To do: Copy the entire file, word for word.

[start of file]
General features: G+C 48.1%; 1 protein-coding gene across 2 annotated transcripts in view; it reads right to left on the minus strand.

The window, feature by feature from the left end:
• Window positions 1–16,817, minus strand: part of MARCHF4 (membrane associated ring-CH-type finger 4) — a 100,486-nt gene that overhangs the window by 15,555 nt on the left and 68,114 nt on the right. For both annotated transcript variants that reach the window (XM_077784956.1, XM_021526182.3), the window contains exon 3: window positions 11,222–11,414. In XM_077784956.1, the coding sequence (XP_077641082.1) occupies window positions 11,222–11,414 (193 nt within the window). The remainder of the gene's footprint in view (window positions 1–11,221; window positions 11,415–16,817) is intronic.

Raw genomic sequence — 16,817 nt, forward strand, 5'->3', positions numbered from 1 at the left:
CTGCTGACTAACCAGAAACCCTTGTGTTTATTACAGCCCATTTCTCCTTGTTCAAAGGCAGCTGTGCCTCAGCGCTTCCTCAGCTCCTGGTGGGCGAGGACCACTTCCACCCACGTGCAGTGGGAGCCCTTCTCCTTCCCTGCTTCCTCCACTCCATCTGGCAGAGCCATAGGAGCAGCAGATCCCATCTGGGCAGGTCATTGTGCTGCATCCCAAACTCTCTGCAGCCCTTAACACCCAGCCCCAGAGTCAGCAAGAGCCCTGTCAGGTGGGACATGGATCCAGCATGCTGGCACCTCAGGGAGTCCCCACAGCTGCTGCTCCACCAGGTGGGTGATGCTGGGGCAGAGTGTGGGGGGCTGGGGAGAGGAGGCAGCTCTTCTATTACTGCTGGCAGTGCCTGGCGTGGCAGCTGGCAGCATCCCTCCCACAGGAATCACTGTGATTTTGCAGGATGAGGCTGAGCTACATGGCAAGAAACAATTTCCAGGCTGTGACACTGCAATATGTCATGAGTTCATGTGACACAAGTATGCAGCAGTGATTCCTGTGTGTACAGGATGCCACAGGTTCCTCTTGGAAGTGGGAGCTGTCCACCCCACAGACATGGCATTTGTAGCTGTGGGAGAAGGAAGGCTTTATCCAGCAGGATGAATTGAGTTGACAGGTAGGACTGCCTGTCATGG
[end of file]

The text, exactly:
General features: G+C 48.1%; 1 protein-coding gene across 2 annotated transcripts in view; it reads right to left on the minus strand.

The window, feature by feature from the left end:
• Window positions 1–16,817, minus strand: part of MARCHF4 (membrane associated ring-CH-type finger 4) — a 100,486-nt gene that overhangs the window by 15,555 nt on the left and 68,114 nt on the right. For both annotated transcript variants that reach the window (XM_077784956.1, XM_021526182.3), the window contains exon 3: window positions 11,222–11,414. In XM_077784956.1, the coding sequence (XP_077641082.1) occupies window positions 11,222–11,414 (193 nt within the window). The remainder of the gene's footprint in view (window positions 1–11,221; window positions 11,415–16,817) is intronic.

Raw genomic sequence — 16,817 nt, forward strand, 5'->3', positions numbered from 1 at the left:
CTGCTGACTAACCAGAAACCCTTGTGTTTATTACAGCCCATTTCTCCTTGTTCAAAGGCAGCTGTGCCTCAGCGCTTCCTCAGCTCCTGGTGGGCGAGGACCACTTCCACCCACGTGCAGTGGGAGCCCTTCTCCTTCCCTGCTTCCTCCACTCCATCTGGCAGAGCCATAGGAGCAGCAGATCCCATCTGGGCAGGTCATTGTGCTGCATCCCAAACTCTCTGCAGCCCTTAACACCCAGCCCCAGAGTCAGCAAGAGCCCTGTCAGGTGGGACATGGATCCAGCATGCTGGCACCTCAGGGAGTCCCCACAGCTGCTGCTCCACCAGGTGGGTGATGCTGGGGCAGAGTGTGGGGGGCTGGGGAGAGGAGGCAGCTCTTCTATTACTGCTGGCAGTGCCTGGCGTGGCAGCTGGCAGCATCCCTCCCACAGGAATCACTGTGATTTTGCAGGATGAGGCTGAGCTACATGGCAAGAAACAATTTCCAGGCTGTGACACTGCAATATGTCATGAGTTCATGTGACACAAGTATGCAGCAGTGATTCCTGTGTGTACAGGATGCCACAGGTTCCTCTTGGAAGTGGGAGCTGTCCACCCCACAGACATGGCATTTGTAGCTGTGGGAGAAGGAAGGCTTTATCCAGCAGGATGAATTGAGTTGACAGGTAGGACTGCCTGTCATGG